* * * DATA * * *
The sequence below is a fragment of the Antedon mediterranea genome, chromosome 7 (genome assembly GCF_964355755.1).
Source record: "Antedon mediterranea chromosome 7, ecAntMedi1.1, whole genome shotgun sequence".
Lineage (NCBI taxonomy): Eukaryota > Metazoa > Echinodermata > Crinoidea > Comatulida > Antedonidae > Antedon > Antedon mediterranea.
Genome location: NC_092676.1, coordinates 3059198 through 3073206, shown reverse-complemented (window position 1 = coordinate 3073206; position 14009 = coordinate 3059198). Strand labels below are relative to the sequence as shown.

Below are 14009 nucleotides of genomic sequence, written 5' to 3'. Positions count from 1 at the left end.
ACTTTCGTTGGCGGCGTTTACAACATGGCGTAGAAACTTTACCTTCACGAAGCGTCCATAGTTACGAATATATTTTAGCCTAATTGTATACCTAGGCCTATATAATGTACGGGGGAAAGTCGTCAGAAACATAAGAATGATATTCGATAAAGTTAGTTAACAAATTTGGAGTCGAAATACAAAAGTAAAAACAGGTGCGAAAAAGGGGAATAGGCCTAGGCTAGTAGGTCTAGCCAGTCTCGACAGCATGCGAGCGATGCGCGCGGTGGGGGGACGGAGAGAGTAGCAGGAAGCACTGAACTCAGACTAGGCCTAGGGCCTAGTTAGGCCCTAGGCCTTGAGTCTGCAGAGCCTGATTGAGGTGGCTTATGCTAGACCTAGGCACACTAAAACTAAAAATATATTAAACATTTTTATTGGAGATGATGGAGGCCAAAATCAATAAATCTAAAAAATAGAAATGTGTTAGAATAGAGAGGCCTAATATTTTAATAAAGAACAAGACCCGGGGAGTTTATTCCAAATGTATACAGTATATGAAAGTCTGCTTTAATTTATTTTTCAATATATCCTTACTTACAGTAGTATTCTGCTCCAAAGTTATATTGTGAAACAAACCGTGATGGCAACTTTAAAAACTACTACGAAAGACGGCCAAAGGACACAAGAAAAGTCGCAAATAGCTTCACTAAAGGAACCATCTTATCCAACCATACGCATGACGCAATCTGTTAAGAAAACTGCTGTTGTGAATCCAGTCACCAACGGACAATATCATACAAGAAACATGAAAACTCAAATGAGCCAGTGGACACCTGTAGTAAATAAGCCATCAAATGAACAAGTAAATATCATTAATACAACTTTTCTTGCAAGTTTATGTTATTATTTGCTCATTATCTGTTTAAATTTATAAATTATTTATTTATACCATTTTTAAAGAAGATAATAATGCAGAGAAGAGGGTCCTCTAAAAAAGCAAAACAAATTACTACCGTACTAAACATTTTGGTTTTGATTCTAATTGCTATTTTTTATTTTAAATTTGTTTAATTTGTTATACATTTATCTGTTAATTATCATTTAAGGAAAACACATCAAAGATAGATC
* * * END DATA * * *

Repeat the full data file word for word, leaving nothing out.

The sequence below is a fragment of the Antedon mediterranea genome, chromosome 7 (genome assembly GCF_964355755.1).
Source record: "Antedon mediterranea chromosome 7, ecAntMedi1.1, whole genome shotgun sequence".
Lineage (NCBI taxonomy): Eukaryota > Metazoa > Echinodermata > Crinoidea > Comatulida > Antedonidae > Antedon > Antedon mediterranea.
Genome location: NC_092676.1, coordinates 3059198 through 3073206, shown reverse-complemented (window position 1 = coordinate 3073206; position 14009 = coordinate 3059198). Strand labels below are relative to the sequence as shown.

Below are 14009 nucleotides of genomic sequence, written 5' to 3'. Positions count from 1 at the left end.
ACTTTCGTTGGCGGCGTTTACAACATGGCGTAGAAACTTTACCTTCACGAAGCGTCCATAGTTACGAATATATTTTAGCCTAATTGTATACCTAGGCCTATATAATGTACGGGGGAAAGTCGTCAGAAACATAAGAATGATATTCGATAAAGTTAGTTAACAAATTTGGAGTCGAAATACAAAAGTAAAAACAGGTGCGAAAAAGGGGAATAGGCCTAGGCTAGTAGGTCTAGCCAGTCTCGACAGCATGCGAGCGATGCGCGCGGTGGGGGGACGGAGAGAGTAGCAGGAAGCACTGAACTCAGACTAGGCCTAGGGCCTAGTTAGGCCCTAGGCCTTGAGTCTGCAGAGCCTGATTGAGGTGGCTTATGCTAGACCTAGGCACACTAAAACTAAAAATATATTAAACATTTTTATTGGAGATGATGGAGGCCAAAATCAATAAATCTAAAAAATAGAAATGTGTTAGAATAGAGAGGCCTAATATTTTAATAAAGAACAAGACCCGGGGAGTTTATTCCAAATGTATACAGTATATGAAAGTCTGCTTTAATTTATTTTTCAATATATCCTTACTTACAGTAGTATTCTGCTCCAAAGTTATATTGTGAAACAAACCGTGATGGCAACTTTAAAAACTACTACGAAAGACGGCCAAAGGACACAAGAAAAGTCGCAAATAGCTTCACTAAAGGAACCATCTTATCCAACCATACGCATGACGCAATCTGTTAAGAAAACTGCTGTTGTGAATCCAGTCACCAACGGACAATATCATACAAGAAACATGAAAACTCAAATGAGCCAGTGGACACCTGTAGTAAATAAGCCATCAAATGAACAAGTAAATATCATTAATACAACTTTTCTTGCAAGTTTATGTTATTATTTGCTCATTATCTGTTTAAATTTATAAATTATTTATTTATACCATTTTTAAAGAAGATAATAATGCAGAGAAGAGGGTCCTCTAAAAAAGCAAAACAAATTACTACCGTACTAAACATTTTGGTTTTGATTCTAATTGCTATTTTTTATTTTAAATTTGTTTAATTTGTTATACATTTATCTGTTAATTATCATTTAAGGAAAACACATCAAAGATAGATC